NASA's planned return to moon unlikely in 2025, watchdog says
Delays and challenges in building the lunar lander and space suits needed for the mission blamed.
(The Center Square) -
NASA's planned return to the moon is unlikely to happen in 2025 as planned because of delays and challenges in building the lunar lander and space suits needed for the mission, according to the chief watchdog for Congress.
The U.S. Government Accountability Office reported that NASA's timeline for the Artemis mission was "unrealistic."
"The complexity of human spaceflight suggests that it is unrealistic to expect the program to complete development more than a year faster than the average for NASA major projects, the majority of which are not human spaceflight projects," according to the report. "GAO found that if development took as long as the average for NASA major projects, the Artemis III mission would likely occur in early 2027."
NASA did not immediately respond to a request for comment on the Artemis timeline.
NASA is projected to spend $93 billion on the Artemis effort up to fiscal year 2025, according to a 2021 report from NASA's Office of Inspector General. But the exact cost is unknown. That same report noted that "NASA does not have a credible estimate that consolidates all Artemis costs across mission directorates."
In the fiscal year 2024 President's budget request, NASA asked for $12.4 billion over 5 years for the human landing system and modernized space suits.
The Government Accountability Office report cited delays to the Human Landing System program were a factor. The Human Landing System program had delayed eight of 13 key events by at least 6 months as of September 2023. Two of those events were been delayed to 2025, the year the lander is planned to launch. The delays were caused in part by the Orbital Flight Test. The test was delayed by seven months to April 2023. It was then ended early when the vehicle deviated from its expected trajectory and began to tumble. Subsequent tests rely on successful completion of a second Orbital Flight Test.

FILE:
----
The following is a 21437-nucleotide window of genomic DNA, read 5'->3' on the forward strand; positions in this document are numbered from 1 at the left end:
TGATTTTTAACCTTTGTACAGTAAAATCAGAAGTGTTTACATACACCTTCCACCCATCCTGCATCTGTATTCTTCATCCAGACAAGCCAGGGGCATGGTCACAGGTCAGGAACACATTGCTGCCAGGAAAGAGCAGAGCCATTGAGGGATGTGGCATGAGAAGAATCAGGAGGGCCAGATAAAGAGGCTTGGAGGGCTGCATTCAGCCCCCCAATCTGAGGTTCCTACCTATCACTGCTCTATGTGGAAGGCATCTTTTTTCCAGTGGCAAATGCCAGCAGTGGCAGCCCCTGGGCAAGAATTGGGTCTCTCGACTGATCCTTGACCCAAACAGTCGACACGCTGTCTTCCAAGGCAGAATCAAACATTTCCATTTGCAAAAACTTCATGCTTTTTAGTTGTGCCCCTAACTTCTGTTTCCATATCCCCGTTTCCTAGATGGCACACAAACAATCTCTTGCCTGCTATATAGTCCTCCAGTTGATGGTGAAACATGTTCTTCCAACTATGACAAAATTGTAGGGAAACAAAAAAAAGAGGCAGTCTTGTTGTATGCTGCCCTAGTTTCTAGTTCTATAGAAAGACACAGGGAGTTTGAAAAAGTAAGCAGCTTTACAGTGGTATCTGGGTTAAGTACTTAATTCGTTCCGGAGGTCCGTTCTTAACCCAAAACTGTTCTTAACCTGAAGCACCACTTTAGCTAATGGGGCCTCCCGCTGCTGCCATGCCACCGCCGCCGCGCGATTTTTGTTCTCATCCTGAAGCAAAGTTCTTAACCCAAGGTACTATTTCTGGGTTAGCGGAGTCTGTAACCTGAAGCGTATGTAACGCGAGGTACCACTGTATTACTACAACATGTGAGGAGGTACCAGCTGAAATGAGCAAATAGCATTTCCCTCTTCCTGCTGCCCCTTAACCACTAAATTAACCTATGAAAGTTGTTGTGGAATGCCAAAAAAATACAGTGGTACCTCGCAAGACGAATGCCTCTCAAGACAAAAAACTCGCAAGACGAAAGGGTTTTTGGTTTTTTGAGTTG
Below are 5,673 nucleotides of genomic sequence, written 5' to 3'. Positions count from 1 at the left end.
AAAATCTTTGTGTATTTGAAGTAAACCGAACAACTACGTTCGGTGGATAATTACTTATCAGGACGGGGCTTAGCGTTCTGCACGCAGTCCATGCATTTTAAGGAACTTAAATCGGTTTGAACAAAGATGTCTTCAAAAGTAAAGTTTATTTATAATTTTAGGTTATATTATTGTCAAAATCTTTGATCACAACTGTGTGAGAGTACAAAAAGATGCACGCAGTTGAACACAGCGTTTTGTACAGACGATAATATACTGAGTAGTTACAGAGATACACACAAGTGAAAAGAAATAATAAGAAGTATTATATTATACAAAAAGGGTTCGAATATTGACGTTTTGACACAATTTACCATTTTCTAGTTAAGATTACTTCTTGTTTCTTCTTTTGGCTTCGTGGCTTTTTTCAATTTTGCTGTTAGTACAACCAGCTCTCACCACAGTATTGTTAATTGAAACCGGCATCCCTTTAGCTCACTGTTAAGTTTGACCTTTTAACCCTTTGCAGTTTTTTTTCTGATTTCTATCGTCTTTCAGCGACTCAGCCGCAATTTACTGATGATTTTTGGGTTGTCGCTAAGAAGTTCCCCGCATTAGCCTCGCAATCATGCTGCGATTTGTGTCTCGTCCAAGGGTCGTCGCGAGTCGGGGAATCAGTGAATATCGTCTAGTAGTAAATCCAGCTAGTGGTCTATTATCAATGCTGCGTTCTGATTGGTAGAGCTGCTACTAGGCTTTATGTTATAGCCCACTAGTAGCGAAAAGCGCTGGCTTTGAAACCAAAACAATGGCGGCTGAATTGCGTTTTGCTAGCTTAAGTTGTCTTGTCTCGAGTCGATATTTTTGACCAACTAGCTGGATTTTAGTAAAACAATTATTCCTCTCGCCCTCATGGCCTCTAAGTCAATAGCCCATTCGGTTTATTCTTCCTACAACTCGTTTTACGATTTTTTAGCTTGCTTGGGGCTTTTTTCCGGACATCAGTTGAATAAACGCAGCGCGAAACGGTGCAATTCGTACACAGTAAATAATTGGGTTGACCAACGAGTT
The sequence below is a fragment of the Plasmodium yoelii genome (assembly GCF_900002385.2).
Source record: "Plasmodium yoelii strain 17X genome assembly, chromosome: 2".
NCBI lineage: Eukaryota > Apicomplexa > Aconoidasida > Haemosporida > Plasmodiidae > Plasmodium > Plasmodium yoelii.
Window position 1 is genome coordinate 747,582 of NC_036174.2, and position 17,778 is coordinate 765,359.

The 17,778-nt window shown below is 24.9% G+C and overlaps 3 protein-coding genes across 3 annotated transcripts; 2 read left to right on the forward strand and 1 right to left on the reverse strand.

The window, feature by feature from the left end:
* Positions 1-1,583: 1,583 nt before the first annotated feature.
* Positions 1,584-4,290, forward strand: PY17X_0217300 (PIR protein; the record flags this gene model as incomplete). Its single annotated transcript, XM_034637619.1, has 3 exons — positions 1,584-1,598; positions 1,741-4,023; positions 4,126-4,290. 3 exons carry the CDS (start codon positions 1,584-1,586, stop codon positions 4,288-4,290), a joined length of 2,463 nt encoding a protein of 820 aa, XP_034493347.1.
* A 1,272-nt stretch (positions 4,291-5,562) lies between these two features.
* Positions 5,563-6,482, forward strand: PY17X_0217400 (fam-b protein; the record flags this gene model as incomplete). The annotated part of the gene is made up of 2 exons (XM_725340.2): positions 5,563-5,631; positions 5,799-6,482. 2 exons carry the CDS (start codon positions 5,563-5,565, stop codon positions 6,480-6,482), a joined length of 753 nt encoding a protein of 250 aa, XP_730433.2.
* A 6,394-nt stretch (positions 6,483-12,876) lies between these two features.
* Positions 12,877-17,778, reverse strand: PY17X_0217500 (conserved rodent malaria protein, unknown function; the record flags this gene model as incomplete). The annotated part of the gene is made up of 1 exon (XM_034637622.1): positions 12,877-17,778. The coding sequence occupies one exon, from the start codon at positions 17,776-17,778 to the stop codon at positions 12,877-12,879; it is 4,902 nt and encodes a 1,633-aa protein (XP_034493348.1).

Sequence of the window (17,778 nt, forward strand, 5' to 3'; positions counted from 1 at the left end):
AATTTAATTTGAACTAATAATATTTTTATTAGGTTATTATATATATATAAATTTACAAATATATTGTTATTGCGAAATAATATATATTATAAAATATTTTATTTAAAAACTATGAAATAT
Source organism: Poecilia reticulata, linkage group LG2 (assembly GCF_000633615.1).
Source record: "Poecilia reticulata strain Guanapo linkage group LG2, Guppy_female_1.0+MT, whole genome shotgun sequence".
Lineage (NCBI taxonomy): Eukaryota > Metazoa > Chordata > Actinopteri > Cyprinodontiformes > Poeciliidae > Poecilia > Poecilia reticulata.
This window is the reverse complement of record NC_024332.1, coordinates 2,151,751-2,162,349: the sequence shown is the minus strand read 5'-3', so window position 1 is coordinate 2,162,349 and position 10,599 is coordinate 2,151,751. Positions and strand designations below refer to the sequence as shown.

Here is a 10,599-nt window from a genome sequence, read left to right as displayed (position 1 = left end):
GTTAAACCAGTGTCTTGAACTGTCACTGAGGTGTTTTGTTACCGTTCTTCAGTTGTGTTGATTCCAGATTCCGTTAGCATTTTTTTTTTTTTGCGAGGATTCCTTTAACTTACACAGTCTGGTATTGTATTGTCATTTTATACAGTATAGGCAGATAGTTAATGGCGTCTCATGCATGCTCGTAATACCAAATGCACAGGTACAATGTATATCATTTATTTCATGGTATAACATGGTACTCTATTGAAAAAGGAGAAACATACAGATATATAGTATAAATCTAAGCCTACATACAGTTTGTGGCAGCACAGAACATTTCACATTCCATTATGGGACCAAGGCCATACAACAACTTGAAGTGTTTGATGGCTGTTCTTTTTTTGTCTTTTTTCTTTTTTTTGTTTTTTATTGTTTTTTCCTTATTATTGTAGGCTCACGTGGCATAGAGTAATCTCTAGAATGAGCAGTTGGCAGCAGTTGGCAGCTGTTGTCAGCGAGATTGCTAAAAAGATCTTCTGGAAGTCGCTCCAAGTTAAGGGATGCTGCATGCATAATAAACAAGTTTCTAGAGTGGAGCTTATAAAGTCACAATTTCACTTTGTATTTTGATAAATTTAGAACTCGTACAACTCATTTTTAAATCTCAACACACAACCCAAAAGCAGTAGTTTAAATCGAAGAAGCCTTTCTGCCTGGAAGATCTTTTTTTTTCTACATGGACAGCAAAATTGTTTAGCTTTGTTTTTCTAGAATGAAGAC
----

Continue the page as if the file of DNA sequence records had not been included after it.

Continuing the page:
There also is a lot of other work that needs to be done before the moon mission, including by government contractors such as SpaceX and Axiom.
"SpaceX must complete a significant amount of complex technical work to support the Artemis III lunar landing mission, including developing the ability to store and transfer propellant while in orbit," according to the report. "A critical aspect of SpaceX's plan for landing astronauts on the moon for Artemis III is launching multiple tankers that will transfer propellant to a depot in space before transferring that propellant to the human landing system. NASA documentation states that SpaceX has made limited progress maturing the technologies needed to support this aspect of its plan."
Axiom might have make changes to the space suits for the mission.
"NASA's original design did not provide the minimum amount of emergency life support needed for the Artemis III mission," according to the report. "As a result, Axiom representatives said they may redesign certain aspects of the space suit, which could delay its delivery for the mission."
NASA plans to return U.S. astronauts to the surface of the moon by the end of 2025. The mission, known as Artemis III, will be the first time that astronauts will land on the moon since the Apollo 17 mission in 1972. And it will be the first time ever that crew will land at the south pole of the moon. The Artemis III mission is part of series of missions "to maintain U.S. leadership in space exploration, build a sustainable lunar presence over the next decade, and ultimately travel to Mars," according to the report.
In March 2019, President Donald Trump's White House directed NASA to accelerate its plans for a lunar landing from its original goal of 2028 to 2024, in part to create a sense of urgency in returning American astronauts to the moon. In November 2021, NASA announced that it was no longer working to its goal of an Artemis III lunar landing in 2024 and that the new date would be no earlier than 2025.